This is another one in the long line of coulda-been-underground-classics-at-the-time-but-only-managed-to-become-one-long-after-it’s-been-forgotten-by-the-artists-themselves. Of course, it’s a classic for just a handful of us Britsike nerds, but luckily enough, it seems to be enough a reason for an album to be re-issued these days.
For two Irishmen and an English expat in Belfast, ’67 was a perfect time for them to absorb a kaleidoscopically wide range of influences, which they did wholeheartedly.
However, in case they’d chosen the upbeat Tony Hazzard-like orch-pop of Take My Road for their debut 45, instead of the classic blues-ish power-trio psych of Sunday, I’m sure they would’ve fared better. This could’ve been the umpteenth, deluxe, 30th anniversary edition, instead of being the first ever proper re-issue with bonus material.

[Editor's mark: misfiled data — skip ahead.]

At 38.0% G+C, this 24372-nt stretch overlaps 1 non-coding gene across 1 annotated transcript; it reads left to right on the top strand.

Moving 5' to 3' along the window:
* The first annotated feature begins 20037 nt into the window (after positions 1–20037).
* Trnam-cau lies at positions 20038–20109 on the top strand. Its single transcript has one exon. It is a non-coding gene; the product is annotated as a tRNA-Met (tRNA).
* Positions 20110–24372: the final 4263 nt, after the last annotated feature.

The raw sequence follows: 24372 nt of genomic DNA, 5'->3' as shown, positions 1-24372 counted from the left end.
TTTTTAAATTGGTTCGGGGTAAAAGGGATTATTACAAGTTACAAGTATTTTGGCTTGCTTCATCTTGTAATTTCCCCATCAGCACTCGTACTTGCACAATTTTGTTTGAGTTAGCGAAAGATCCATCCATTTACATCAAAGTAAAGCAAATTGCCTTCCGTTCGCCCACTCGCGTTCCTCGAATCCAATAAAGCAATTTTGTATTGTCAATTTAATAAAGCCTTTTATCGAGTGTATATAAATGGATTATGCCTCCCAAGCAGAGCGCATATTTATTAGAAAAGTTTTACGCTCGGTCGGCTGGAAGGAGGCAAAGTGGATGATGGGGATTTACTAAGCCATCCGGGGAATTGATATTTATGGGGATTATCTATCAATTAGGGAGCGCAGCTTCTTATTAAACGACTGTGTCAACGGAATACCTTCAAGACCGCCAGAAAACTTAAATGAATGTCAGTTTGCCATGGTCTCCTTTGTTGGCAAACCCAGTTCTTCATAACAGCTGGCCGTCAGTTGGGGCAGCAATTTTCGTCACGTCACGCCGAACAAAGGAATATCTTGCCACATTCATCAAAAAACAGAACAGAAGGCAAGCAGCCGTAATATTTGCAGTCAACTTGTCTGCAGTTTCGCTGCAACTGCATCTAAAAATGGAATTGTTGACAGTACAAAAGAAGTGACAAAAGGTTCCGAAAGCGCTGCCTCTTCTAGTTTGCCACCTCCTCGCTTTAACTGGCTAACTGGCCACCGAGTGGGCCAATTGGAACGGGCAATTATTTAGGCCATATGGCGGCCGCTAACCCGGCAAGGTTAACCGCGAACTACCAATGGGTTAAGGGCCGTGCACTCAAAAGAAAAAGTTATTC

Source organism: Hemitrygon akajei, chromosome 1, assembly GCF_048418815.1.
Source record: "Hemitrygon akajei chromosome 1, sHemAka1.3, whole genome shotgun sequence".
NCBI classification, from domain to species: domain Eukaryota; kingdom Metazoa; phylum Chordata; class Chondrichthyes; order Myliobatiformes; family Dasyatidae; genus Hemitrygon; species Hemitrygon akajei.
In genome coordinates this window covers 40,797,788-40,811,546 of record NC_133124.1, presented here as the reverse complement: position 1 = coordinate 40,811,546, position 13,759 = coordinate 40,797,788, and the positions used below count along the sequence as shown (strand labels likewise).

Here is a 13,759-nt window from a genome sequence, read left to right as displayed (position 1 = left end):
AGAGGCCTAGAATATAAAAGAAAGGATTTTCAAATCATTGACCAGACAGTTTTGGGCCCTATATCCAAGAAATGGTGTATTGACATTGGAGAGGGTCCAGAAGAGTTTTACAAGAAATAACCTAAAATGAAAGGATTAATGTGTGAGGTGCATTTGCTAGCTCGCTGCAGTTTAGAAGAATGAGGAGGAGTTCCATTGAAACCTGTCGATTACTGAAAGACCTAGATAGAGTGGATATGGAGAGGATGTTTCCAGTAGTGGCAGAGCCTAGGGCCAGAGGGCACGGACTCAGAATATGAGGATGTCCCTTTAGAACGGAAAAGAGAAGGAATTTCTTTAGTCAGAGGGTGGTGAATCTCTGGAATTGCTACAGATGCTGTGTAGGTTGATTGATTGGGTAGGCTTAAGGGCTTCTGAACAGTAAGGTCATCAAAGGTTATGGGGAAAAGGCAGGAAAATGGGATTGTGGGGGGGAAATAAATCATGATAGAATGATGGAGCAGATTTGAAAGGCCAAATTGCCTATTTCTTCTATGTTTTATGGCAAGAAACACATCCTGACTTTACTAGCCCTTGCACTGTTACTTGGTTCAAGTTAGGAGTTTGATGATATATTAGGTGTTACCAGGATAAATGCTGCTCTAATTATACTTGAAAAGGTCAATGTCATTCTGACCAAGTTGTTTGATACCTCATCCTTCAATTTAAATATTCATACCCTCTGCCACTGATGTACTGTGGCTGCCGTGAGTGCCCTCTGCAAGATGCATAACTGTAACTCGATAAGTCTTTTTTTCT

However, the ones that make this a minor classic that it is in my own book, are the Traffic-like popsike of Clockwork Man, the Kinks-like descending chord progression of High On A Mountain, the jazzy blues psych of Cocaine (NOT that one!), the proggy Britpop of Andwella, the Small Faces-like hard-pop phasing of Felix, along with the opening The Days Grew Longer For Love, which manages to squeeze almost all of the mentioned into 4 minutes.
Surprisingly enough (or not, with his origin considered?!), the two brand new recordings by the band’s sole author Dave Lewis, included as a bonus, along with non-LP single sides, sound like they could’ve fitted any of Van Morrisson’s solo albums.
[Released by Sunbeam 2009]